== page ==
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A new dimension in scientific publishing has arrived

What is all the fuss about?

Portland Press Limited and the University of Manchester are proud to present The Semantic Biochemical Journal, powered by Utopia Documents.

Utopia Documents offers a completely new way of reading PDF files. See the revolution for yourself - video demo now available

Once you have downloaded and installed Utopia Documents, open any PDF in the current issue, and watch it come to life.

A user guide is available here, and there are further FAQs below.

This is just the beginning. Come back soon and see what else you can do with all those flat, boring PDFs...

Why did we embark on the Semantic Biochemical Journal experiment?

With researchers drowning in a sea of data and knowledge highly fragmented across huge databases and millions of journal articles, publishers have been keen to find ways to unlock this information.

'Calling International Rescue: knowledge lost in literature and data landslide!' explains why the University of Manchester and Portland Press Limited embarked on this experiment and invites you to take part.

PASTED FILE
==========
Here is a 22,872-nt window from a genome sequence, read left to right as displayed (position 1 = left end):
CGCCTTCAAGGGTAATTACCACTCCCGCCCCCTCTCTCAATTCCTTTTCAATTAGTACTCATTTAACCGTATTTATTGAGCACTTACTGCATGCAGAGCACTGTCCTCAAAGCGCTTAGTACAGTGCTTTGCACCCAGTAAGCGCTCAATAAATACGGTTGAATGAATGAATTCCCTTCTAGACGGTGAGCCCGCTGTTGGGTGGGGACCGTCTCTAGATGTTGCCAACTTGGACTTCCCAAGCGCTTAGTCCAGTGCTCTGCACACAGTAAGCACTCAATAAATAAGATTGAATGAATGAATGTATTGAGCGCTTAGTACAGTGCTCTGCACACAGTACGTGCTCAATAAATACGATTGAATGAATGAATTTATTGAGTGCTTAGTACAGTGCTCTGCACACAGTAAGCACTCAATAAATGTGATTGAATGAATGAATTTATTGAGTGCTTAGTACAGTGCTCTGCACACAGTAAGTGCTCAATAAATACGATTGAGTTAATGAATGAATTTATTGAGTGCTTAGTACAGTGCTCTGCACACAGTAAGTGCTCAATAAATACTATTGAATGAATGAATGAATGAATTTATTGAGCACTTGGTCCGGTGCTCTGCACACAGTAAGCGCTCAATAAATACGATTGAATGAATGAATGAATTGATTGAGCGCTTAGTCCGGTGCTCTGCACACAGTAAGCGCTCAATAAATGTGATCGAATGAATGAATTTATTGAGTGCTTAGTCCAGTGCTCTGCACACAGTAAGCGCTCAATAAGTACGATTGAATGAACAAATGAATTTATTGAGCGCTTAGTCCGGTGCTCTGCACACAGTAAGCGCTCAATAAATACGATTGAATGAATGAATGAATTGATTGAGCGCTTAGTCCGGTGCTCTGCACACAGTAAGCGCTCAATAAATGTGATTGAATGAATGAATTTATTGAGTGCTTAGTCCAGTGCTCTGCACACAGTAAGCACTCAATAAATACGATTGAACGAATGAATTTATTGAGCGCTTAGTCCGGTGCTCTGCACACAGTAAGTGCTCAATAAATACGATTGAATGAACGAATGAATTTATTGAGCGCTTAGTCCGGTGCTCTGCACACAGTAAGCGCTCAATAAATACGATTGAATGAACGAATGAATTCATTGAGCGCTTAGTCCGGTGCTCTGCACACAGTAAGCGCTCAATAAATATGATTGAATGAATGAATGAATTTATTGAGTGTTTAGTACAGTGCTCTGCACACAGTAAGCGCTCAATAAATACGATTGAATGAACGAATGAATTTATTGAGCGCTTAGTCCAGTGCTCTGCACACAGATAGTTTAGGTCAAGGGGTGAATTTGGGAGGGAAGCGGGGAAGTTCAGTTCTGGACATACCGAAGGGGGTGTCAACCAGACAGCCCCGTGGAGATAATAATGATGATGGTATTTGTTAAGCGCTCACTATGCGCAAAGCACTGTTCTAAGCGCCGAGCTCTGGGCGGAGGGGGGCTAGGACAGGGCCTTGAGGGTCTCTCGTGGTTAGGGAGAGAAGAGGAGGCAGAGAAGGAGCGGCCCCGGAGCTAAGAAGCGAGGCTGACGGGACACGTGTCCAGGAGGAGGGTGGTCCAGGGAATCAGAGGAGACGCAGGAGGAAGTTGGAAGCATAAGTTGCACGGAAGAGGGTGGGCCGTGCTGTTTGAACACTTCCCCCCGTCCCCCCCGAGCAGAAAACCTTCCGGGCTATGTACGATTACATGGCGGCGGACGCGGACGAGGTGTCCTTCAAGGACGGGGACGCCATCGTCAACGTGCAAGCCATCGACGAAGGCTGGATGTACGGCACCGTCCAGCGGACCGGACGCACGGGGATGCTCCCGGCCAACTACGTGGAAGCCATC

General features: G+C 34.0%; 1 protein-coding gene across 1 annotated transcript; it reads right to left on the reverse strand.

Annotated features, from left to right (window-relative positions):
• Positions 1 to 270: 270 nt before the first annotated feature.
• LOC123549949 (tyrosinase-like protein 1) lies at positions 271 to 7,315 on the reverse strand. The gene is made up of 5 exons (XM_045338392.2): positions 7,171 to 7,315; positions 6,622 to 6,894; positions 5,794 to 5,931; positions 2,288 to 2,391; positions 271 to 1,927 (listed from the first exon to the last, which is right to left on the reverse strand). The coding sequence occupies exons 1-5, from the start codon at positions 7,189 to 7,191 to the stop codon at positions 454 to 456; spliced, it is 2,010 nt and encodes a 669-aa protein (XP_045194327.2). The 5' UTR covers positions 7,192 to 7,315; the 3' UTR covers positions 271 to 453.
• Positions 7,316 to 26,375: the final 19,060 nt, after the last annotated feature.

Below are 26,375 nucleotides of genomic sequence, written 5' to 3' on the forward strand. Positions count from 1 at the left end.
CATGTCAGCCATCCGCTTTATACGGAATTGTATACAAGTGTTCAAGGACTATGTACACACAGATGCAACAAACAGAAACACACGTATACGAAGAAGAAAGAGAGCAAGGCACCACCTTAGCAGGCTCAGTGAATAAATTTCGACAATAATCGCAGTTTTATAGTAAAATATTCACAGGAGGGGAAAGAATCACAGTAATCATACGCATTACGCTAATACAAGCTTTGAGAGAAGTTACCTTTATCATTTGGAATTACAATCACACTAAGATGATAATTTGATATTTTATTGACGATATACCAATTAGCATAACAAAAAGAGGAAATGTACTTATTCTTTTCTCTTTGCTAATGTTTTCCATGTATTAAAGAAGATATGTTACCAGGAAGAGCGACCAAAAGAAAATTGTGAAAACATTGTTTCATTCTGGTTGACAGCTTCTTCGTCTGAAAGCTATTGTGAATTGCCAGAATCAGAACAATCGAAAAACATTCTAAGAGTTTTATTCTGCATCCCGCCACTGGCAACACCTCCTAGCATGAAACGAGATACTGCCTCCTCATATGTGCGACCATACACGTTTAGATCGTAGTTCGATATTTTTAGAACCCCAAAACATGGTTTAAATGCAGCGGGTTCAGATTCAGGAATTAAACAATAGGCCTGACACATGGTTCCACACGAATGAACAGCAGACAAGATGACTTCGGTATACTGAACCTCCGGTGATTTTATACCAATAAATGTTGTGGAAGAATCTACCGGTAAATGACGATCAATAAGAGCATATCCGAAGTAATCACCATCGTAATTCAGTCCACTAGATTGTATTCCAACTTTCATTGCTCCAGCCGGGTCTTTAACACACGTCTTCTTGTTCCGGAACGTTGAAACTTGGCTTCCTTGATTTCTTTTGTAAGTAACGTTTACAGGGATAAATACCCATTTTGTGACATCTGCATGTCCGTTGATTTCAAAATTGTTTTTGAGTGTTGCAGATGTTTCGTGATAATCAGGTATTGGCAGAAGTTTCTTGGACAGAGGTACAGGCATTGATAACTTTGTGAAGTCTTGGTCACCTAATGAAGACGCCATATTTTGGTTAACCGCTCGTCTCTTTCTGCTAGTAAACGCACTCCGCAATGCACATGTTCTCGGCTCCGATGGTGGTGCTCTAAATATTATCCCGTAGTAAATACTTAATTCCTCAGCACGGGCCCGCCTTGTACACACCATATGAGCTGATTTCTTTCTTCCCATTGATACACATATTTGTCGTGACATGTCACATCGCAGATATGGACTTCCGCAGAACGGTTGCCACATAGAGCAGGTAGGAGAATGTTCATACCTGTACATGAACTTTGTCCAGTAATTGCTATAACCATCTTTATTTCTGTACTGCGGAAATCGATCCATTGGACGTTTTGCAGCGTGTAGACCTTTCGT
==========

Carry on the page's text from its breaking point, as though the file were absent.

Why is using the term lookup feature in Utopia Documents any different to using, say, Google or a specific database?

First, Utopia Documents searches numerous appropriate databases for definitions and records, so it's rather more convenient than having to search them individually. Second, even though the software searches some quite generic sources (such as Wikipedia: DBpedia) for information, these searches are guided by semantics that mean that only results relevant to biochemistry and molecular and cell biology are returned.

Where does the additional information come from?

Everything that appears in the sidebar has an icon identifying the source of the data; for example, molecular structures are likely to come from the Protein Data Bank, definitions of terms are likely to have been sourced from the Glossary of Biochemistry and Molecular Biology by David M. Glick, or from Wikipedia. Other data sources will be being added all the time, and will appear with suitable icons. If you have a specific source that you'd like to see included, please email editorial@portlandpress.com.

Why are some items in the sidebar marked with a 'BJ' icon?

As you browse through a paper, you'll see that some words have been annotated by the editorial staff of the Biochemical Journal. Clicking on these causes that information to be displayed in the sidebar. Items that have been annotated by the editorial staff are marked with a BJ icon on the right hand side -- so you can be confident they are sensible definitions. Utopia Documents will also search various other databases for definitions or records associated with the term you've selected; if these appear without the BJ icon, then these haven't been curated by the editorial staff. They may well be appropriate and accurate definitions, but as with all web-based information, you'll have to use your own judgement as to their validity.